John Glen has been announced as the new libraries minister at the department of media, culture and sport (DCMS) following the departure of former minister Rob Wilson who lost his seat in last week's general election.
Glen was first elected to parliament as the MP for Salisbury in 2010 and was Parliamentary Private Secretary to Treasury Secretary Philip Hammond from July 2016 until June 2017. He has become minister for arts, heritage and tourism with responsibility for libraries. The libraries brief was previously part of the office for civil society.
While campaigners expressed concern about previous libraries' minister Wilson's attitude towards volunteers, he was praised for showing "greater willingness to use statutory powers to hold local authorities to account" than previous ministers.
Karen Bradley MP is to continue as secretary of state for DCMS. Under the 1964 Public Libraries and Museums Act it is the DCMS secretary of state who ultimately is responsible for the stewardship and improvement of public library services in England.
Nick Poole, chief executive of CILIP, the library and information association, told The Bookseller that he expects Glen to bring "fresh perspective" to the libraries brief and "greater focus" on evidence-based policy making due to his previous experience as a political researcher.
Poole added: "There are some natural fits with public libraries across John’s brief – particularly the National Archives, culture, heritage and museums – and in addition to these areas we would like to work with the minister and his team to improve the profile and understanding of the importance of the sector across a range priority areas and departments including skills, health and strengthening communities.”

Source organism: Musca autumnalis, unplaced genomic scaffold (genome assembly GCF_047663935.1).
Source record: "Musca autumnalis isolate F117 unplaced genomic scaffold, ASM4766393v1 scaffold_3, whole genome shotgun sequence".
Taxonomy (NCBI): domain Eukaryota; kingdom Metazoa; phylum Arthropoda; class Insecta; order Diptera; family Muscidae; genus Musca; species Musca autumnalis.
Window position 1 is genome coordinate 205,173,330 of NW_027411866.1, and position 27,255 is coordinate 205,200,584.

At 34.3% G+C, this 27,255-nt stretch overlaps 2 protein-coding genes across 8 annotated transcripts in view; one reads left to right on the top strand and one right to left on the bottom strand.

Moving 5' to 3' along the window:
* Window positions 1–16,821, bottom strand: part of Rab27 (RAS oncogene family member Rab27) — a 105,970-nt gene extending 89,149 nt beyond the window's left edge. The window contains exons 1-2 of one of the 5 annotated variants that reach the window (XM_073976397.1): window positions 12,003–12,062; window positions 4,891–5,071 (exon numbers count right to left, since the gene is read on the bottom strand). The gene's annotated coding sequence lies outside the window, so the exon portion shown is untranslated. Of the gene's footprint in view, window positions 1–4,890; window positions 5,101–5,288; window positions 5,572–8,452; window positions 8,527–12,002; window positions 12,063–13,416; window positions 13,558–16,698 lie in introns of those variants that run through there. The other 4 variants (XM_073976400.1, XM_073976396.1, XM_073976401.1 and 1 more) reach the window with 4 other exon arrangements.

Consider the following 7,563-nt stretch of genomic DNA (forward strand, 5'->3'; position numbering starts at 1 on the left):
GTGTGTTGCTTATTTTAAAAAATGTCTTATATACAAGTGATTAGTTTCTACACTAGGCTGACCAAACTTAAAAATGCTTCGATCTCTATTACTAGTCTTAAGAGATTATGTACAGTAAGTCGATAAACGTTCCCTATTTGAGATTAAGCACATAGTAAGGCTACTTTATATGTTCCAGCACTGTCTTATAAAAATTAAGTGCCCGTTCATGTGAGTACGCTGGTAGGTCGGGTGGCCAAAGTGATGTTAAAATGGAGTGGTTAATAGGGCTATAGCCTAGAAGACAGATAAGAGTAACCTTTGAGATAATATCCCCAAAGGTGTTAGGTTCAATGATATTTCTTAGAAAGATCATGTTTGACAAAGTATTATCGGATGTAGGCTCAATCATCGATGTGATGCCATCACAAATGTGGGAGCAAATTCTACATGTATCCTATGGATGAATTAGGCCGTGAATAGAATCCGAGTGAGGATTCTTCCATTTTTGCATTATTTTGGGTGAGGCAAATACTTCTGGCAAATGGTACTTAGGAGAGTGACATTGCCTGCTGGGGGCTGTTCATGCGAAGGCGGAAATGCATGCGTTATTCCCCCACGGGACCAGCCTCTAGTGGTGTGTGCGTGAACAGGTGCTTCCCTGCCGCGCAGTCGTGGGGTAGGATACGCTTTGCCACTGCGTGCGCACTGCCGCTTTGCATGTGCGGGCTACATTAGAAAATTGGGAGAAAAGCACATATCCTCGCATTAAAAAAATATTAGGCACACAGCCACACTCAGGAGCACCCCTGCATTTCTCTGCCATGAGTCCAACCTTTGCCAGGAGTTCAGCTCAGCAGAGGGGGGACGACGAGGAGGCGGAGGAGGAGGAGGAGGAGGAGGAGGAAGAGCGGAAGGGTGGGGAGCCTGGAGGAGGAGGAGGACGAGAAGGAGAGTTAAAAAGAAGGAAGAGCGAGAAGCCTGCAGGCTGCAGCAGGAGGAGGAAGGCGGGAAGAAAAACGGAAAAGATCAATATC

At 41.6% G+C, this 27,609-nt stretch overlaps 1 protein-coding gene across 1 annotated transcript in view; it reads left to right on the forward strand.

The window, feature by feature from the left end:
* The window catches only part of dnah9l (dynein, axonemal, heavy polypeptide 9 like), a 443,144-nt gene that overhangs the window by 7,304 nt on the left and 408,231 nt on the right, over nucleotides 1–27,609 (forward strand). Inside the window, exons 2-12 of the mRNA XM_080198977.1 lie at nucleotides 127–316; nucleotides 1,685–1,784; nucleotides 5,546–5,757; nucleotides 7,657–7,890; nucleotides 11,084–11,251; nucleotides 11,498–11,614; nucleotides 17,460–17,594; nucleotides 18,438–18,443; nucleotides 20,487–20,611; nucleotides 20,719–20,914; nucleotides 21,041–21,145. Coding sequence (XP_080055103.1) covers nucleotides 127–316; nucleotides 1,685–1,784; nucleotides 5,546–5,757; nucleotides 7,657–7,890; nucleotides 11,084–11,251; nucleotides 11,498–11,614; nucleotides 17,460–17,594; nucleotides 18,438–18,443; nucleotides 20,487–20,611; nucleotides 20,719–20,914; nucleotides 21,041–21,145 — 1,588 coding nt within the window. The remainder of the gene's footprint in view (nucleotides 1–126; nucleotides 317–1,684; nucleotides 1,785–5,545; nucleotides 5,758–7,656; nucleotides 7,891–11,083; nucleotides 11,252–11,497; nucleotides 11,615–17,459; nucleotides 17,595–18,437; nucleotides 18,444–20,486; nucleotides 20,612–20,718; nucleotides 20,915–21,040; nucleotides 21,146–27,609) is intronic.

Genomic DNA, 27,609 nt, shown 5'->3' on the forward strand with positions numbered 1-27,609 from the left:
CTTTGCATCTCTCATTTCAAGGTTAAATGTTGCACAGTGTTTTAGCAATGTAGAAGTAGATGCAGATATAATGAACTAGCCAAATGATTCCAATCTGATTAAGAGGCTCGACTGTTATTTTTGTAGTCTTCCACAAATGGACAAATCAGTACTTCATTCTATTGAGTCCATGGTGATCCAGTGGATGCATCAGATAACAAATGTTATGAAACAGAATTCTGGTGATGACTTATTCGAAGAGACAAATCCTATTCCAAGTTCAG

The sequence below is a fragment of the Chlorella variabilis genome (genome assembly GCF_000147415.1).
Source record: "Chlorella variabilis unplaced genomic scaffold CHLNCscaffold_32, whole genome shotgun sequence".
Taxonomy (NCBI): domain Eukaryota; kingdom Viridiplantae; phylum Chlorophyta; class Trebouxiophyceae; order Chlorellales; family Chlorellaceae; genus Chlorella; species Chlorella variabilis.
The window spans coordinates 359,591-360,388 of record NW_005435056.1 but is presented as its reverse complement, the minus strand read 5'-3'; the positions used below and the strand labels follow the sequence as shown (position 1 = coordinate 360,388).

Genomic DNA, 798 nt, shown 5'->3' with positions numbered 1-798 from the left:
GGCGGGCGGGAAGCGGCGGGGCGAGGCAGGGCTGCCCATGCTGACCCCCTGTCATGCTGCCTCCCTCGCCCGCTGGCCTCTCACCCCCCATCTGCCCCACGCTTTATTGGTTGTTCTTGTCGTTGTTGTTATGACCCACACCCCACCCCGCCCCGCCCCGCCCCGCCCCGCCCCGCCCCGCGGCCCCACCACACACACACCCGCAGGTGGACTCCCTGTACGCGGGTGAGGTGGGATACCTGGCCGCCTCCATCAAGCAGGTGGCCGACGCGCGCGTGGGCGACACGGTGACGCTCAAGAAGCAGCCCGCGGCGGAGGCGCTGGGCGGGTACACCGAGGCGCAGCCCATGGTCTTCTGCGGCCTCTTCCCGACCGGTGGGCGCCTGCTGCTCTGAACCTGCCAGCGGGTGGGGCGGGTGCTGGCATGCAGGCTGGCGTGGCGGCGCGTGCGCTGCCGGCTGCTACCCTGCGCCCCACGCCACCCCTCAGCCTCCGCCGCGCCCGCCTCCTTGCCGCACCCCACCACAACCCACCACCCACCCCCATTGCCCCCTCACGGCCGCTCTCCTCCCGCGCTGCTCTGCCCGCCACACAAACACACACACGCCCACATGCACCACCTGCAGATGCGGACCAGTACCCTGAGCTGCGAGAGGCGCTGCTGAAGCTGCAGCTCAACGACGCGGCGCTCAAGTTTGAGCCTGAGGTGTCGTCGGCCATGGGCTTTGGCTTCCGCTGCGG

Alan Gibbons, author and library campaigner praised the move of the libraries brief to within the arts and heritage remit, saying it is a "better fit". He added that the response to the general election has proved that the public want to put an end to cuts to public services. "The General Election was an expression of public discontent with austerity and the remorseless undermining of public services. We need a public library service that is properly funded, puts the book at the forefront and values the role of a properly paid and trained librarian", Gibbons said.
Meanwhile, Ian Anstice, librarian and editor of Public Libraries News, suggested that the libraries brief may be better suited under education.
He said: "With regards to the move from Civil Society to Arts, that ties in the government thinking that we have been used to, and is the same mind-set which decided that Arts Council England would manage grants for libraries. ACE have been brilliant, and there is excellent work going on in libraries under their auspices, but there also needs to be an understanding of the powerful role libraries have in education and other vital areas."
He added that Glen needs to "demonstrate that he will intervene if any local authorities decides to cut their library service below the level that can reasonably be described as 'comprehensive and efficient'." He said: "There have been example in the past where deep reductions have been waved through by the minister. That has to stop or the sector will continue to be seen as an easy touch by local councils. It cannot, and should not, be left to local people to shoulder the burden of the minister by protesting. One serious intervention would take a lot of pressure off."
Campaigner Tim Coates added that Glen faces a "huge task" with the libraries brief. "The service is collapsing very quickly and the [Libraries] Taskforce has proved to be utterly ineffective... he seriously has his work cut out with very little time in hand", he said.